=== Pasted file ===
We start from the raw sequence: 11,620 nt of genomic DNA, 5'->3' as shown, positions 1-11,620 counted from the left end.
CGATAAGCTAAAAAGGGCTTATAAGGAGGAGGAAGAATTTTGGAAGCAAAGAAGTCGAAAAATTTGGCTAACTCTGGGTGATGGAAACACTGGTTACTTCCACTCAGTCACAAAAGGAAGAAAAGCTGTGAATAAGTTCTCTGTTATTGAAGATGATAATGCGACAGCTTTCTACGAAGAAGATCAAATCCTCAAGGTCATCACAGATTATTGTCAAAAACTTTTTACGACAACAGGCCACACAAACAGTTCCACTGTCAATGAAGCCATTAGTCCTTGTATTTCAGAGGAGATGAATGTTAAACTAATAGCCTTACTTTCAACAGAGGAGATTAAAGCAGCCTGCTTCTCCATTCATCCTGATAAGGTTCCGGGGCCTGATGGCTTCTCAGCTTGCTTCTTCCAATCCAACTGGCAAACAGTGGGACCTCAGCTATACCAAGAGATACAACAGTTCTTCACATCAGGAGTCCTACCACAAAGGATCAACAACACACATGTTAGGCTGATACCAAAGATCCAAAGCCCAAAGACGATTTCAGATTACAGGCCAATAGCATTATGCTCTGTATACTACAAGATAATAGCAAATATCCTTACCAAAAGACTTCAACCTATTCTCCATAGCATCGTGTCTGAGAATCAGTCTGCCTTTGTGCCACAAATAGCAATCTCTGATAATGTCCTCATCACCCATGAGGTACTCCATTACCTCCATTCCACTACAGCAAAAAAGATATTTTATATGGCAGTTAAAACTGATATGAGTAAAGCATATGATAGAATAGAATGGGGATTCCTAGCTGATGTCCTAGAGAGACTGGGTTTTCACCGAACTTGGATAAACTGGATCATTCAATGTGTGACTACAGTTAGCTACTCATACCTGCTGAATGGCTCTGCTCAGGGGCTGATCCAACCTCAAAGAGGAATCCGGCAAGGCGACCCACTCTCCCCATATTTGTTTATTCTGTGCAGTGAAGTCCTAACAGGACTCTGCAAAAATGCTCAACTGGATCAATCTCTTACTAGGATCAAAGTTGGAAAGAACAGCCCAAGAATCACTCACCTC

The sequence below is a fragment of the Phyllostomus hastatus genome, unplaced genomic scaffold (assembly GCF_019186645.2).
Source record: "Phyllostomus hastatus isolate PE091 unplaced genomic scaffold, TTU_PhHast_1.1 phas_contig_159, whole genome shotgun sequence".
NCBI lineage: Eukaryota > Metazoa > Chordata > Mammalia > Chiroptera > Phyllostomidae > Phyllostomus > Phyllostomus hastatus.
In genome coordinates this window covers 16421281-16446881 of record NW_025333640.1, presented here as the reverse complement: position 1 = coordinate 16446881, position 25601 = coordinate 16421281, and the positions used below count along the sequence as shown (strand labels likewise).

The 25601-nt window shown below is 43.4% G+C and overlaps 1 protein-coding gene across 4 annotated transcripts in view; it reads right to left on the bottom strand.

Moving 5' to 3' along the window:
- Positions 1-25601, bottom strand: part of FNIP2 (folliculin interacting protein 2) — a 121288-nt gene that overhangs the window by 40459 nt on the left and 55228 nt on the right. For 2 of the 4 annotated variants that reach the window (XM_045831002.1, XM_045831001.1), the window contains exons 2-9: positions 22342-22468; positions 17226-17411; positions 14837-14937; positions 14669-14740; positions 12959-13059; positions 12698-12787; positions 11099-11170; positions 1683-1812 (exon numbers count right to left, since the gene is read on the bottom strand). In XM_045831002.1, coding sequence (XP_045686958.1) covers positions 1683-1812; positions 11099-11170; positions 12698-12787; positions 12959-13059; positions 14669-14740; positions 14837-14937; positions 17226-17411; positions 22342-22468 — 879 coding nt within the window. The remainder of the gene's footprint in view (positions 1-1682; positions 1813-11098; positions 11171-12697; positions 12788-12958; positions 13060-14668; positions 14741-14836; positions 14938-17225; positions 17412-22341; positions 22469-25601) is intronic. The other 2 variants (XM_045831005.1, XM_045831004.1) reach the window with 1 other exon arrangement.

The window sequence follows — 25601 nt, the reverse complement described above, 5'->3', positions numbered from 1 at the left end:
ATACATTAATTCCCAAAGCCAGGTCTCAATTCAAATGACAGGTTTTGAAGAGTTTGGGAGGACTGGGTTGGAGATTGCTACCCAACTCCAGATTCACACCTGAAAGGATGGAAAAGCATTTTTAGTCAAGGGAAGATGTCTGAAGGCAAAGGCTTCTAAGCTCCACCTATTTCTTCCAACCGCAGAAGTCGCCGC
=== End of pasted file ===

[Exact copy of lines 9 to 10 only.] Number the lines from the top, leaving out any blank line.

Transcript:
- Positions 1-25601, bottom strand: part of FNIP2 (folliculin interacting protein 2) — a 121288-nt gene that overhangs the window by 40459 nt on the left and 55228 nt on the right. For 2 of the 4 annotated variants that reach the window (XM_045831002.1, XM_045831001.1), the window contains exons 2-9: positions 22342-22468; positions 17226-17411; positions 14837-14937; positions 14669-14740; positions 12959-13059; positions 12698-12787; positions 11099-11170; positions 1683-1812 (exon numbers count right to left, since the gene is read on the bottom strand). In XM_045831002.1, coding sequence (XP_045686958.1) covers positions 1683-1812; positions 11099-11170; positions 12698-12787; positions 12959-13059; positions 14669-14740; positions 14837-14937; positions 17226-17411; positions 22342-22468 — 879 coding nt within the window. The remainder of the gene's footprint in view (positions 1-1682; positions 1813-11098; positions 11171-12697; positions 12788-12958; positions 13060-14668; positions 14741-14836; positions 14938-17225; positions 17412-22341; positions 22469-25601) is intronic. The other 2 variants (XM_045831005.1, XM_045831004.1) reach the window with 1 other exon arrangement.

The window sequence follows — 25601 nt, the reverse complement described above, 5'->3', positions numbered from 1 at the left end: